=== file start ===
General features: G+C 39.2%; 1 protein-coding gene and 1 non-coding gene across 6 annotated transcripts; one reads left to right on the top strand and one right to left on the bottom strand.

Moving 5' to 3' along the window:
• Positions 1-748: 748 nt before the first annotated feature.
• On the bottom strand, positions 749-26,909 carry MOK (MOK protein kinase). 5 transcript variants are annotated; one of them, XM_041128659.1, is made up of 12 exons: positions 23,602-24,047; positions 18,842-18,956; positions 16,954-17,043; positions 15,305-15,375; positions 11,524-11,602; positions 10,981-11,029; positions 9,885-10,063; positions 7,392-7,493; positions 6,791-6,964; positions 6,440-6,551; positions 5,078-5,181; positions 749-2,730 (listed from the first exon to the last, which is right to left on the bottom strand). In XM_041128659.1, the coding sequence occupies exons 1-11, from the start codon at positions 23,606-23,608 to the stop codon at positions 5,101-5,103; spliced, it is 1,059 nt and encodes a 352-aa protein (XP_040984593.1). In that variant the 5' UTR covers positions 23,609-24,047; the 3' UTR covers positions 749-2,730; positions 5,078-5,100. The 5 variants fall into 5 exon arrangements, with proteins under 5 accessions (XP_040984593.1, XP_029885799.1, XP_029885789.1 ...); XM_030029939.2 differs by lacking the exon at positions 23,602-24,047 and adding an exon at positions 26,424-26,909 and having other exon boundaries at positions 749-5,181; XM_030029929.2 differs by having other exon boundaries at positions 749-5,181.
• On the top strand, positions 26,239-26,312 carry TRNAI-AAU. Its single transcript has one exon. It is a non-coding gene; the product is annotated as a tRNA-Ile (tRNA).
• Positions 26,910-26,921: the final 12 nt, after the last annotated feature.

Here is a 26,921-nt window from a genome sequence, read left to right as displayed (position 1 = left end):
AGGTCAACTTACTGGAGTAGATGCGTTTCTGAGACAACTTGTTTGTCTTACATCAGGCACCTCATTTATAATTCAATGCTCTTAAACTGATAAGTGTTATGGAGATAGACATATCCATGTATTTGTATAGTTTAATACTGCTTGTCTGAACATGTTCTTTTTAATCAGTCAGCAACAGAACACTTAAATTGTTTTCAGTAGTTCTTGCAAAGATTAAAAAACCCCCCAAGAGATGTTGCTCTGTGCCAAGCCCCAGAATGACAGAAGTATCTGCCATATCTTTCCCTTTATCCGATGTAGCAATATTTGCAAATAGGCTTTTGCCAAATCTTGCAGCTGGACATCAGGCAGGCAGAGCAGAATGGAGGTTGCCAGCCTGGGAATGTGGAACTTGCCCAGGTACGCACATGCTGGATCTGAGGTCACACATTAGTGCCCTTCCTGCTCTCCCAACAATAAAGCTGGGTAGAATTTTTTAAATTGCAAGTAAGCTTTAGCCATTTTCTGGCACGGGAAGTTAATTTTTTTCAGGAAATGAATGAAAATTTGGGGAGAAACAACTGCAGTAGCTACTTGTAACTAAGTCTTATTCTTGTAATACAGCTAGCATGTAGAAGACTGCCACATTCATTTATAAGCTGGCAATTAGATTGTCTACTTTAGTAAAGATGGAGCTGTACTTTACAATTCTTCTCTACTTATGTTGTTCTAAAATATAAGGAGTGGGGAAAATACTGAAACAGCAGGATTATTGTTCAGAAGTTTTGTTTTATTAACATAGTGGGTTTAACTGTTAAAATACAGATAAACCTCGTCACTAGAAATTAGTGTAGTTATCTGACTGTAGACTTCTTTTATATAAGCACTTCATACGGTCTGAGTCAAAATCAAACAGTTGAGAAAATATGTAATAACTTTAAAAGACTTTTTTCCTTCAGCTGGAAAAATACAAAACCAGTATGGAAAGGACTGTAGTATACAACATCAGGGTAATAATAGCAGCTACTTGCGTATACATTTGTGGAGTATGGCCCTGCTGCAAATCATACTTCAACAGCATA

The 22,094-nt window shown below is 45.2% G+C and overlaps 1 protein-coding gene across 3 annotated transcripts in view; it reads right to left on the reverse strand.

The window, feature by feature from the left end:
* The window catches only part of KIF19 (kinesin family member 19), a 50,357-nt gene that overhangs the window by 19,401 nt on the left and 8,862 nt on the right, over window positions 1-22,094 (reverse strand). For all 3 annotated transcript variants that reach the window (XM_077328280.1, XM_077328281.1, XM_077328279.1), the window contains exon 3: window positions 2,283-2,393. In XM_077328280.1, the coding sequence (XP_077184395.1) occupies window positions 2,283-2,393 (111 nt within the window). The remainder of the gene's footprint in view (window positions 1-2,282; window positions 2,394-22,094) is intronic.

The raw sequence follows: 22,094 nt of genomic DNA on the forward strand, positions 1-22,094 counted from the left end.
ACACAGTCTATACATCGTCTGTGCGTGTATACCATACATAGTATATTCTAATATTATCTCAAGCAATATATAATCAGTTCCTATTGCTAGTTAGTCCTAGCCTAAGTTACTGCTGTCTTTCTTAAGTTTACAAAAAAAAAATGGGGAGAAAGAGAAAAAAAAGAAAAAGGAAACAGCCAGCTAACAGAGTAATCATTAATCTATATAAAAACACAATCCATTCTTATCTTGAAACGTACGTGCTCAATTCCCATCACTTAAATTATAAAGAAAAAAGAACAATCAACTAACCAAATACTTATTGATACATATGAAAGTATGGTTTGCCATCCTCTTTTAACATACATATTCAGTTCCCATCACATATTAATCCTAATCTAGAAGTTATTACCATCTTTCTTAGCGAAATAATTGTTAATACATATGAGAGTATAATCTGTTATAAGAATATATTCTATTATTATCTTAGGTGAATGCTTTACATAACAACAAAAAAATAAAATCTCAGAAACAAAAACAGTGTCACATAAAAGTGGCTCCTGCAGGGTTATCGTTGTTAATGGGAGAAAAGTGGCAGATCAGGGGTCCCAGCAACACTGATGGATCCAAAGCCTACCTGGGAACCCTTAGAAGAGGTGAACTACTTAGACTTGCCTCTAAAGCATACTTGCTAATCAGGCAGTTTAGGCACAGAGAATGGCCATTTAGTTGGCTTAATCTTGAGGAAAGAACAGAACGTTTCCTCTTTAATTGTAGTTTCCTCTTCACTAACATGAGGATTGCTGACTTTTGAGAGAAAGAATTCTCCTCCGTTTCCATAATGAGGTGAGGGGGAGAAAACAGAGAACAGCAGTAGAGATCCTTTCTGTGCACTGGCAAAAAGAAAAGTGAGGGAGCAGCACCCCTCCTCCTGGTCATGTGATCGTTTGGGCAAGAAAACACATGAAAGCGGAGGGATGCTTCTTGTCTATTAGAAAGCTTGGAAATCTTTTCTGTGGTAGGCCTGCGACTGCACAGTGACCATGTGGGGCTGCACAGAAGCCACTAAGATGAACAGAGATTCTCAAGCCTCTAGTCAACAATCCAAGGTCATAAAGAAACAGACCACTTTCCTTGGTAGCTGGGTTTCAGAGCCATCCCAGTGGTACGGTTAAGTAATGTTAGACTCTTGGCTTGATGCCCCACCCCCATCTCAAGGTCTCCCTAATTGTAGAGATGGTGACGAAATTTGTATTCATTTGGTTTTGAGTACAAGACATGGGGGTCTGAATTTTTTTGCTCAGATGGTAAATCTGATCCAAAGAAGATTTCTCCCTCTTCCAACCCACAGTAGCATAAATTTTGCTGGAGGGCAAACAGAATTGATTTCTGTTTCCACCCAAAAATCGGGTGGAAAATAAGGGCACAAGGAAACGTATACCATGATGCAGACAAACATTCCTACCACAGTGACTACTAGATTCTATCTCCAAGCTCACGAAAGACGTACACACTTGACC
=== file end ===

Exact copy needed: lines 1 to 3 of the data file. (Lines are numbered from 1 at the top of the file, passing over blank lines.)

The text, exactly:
General features: G+C 39.2%; 1 protein-coding gene and 1 non-coding gene across 6 annotated transcripts; one reads left to right on the top strand and one right to left on the bottom strand.

Moving 5' to 3' along the window:
• Positions 1-748: 748 nt before the first annotated feature.